E . Bodin
Blanc de Blanc
Cassis, Provence, France
Aromas of fresh cut pineapple, hints of starfruit and other tropical fruits. Medium bodied with balanced acidity. Flavors of soft white grapefruit, citrus pith, gravel, and gooseberries. As the wine warms jasmine notes emerge on the nose and notes of lemon meringue and lemon verbena develop on the plate leading to a dry lingering finish. Lemon verbena.
40% Ugni Blanc
Originally from Marseilles, the Bodin family moved to Cassis in the late 19th century. In 1901 Emilie Bodin started to cultivate the the family's land.
Emile began experimenting with varietals producing dry and mineral wines, which adapted well to the Cassisian soils known for producing dry and vivacious white wines.
Fast-forward to today, and E Bodin is still family owned and operated, adopting technology and new techniques, including the use of acacia wood in white wine production.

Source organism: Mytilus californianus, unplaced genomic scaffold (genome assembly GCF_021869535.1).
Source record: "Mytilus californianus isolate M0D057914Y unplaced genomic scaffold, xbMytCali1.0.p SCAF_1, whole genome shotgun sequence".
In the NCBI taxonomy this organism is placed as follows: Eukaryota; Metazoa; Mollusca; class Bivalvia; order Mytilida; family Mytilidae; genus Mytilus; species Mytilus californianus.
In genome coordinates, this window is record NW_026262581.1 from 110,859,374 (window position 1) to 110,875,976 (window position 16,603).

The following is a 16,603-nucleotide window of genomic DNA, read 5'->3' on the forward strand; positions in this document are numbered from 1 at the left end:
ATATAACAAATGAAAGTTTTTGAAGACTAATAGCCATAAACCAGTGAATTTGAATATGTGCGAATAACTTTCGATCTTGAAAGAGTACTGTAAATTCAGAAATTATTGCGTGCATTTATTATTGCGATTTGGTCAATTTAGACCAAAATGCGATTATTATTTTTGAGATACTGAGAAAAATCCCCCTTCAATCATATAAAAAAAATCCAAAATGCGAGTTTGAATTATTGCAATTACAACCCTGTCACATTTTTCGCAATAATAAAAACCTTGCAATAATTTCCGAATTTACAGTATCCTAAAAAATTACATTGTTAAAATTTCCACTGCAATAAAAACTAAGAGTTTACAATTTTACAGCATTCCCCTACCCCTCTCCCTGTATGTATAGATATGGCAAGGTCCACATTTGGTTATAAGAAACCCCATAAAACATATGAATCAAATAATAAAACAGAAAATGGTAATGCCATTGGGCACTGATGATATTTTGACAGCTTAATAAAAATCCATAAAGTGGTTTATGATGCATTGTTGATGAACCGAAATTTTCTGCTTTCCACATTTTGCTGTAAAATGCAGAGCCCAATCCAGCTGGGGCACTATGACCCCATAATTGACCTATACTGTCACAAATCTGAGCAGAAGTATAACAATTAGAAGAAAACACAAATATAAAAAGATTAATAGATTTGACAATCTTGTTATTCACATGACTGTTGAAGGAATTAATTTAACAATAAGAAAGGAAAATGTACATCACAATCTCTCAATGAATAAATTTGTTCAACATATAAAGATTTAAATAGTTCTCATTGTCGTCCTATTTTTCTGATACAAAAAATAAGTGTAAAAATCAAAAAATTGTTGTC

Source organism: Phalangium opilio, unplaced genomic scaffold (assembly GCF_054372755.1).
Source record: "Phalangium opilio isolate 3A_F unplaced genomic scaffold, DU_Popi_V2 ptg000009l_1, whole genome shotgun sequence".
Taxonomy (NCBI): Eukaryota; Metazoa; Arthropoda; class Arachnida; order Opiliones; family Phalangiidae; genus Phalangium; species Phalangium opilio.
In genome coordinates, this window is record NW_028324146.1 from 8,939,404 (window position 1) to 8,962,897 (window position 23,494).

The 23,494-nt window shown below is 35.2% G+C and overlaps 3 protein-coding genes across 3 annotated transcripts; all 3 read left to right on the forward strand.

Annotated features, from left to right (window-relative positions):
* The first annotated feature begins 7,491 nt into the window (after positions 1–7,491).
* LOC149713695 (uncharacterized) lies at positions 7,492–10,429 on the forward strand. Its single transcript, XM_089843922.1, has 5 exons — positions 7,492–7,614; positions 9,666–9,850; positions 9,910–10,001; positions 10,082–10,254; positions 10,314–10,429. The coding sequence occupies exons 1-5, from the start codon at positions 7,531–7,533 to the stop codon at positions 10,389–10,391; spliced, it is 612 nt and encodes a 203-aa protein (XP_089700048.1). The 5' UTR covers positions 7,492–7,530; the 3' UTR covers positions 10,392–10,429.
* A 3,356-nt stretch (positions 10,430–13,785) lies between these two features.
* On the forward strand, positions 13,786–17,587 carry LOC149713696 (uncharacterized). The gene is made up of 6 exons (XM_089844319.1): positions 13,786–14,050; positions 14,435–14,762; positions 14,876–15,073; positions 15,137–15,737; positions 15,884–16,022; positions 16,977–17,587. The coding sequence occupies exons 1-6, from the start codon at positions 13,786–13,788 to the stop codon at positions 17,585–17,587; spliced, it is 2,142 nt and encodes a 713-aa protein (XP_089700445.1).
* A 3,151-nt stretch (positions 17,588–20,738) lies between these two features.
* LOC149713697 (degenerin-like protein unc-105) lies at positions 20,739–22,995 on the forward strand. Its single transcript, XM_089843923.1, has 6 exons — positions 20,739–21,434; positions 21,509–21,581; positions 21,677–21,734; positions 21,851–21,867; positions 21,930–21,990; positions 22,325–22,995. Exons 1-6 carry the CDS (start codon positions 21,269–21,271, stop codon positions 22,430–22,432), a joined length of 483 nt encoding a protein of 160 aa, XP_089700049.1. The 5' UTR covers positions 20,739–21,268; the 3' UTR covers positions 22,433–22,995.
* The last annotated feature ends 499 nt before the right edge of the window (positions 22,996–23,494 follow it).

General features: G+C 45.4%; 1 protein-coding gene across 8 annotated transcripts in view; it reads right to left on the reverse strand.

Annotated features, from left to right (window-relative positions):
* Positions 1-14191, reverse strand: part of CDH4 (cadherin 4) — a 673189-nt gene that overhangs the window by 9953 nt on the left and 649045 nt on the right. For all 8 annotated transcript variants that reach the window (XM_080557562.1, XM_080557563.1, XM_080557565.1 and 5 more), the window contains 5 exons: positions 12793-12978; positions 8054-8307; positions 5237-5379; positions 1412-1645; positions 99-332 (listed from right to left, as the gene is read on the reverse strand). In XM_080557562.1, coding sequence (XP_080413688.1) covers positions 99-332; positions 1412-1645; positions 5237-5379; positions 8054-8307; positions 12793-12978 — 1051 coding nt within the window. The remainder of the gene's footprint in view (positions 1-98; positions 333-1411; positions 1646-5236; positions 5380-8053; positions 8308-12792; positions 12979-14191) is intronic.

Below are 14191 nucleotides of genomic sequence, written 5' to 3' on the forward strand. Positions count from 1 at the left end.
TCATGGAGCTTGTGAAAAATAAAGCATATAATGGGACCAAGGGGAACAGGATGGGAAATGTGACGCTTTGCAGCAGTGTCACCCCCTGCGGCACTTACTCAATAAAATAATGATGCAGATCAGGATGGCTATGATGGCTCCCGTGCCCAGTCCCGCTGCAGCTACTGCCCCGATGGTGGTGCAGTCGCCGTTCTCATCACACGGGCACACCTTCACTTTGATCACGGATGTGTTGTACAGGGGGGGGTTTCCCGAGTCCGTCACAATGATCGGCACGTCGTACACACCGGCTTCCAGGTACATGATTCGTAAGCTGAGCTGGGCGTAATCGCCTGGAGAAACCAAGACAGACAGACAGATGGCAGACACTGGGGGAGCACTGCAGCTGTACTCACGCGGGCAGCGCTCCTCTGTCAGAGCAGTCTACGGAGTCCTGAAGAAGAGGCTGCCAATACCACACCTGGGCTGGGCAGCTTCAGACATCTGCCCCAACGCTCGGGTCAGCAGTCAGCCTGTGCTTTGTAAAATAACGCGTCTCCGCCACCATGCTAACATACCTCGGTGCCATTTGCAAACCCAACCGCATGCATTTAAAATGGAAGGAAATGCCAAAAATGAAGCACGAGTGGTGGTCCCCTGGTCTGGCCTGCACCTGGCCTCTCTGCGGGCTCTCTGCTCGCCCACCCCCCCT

Though Provence is known for their light and breezy roses, the small coastal village of Cassis in the Provence region of France along the Mediterranean coast between Marseilles and Toulon, is known for their herbal white wines. Surrounded by rolling hills, Cassis can only dedicate 10% of land to agriculture.
Clay and limestone soils give wines of this region their bright and racy character. The Garrigue a French word used to describe landscapes of dry herb-strewn scrubland over limestone soils give Cassisian wines their notably herbal character. .
Definitely a wine for an explorer, seemingly simple at first, it's evolution in the glass is what draws me to this wine.
I love an interesting wine that's off the beaten path and with it's history and being one of the early adopters of the Texas vines (phylloxera resistant), Cassis became on of the first controlled appellations (AOC) joining other illustrious AOCs - Châteauneuf du Pape, Arbois, Monbazillac and Tavel.
As with most wines from the Old World, it's a natural partner for regional food - Provencal inspired. Recommendations include shellfish, grilled fish, and bouillabaisse.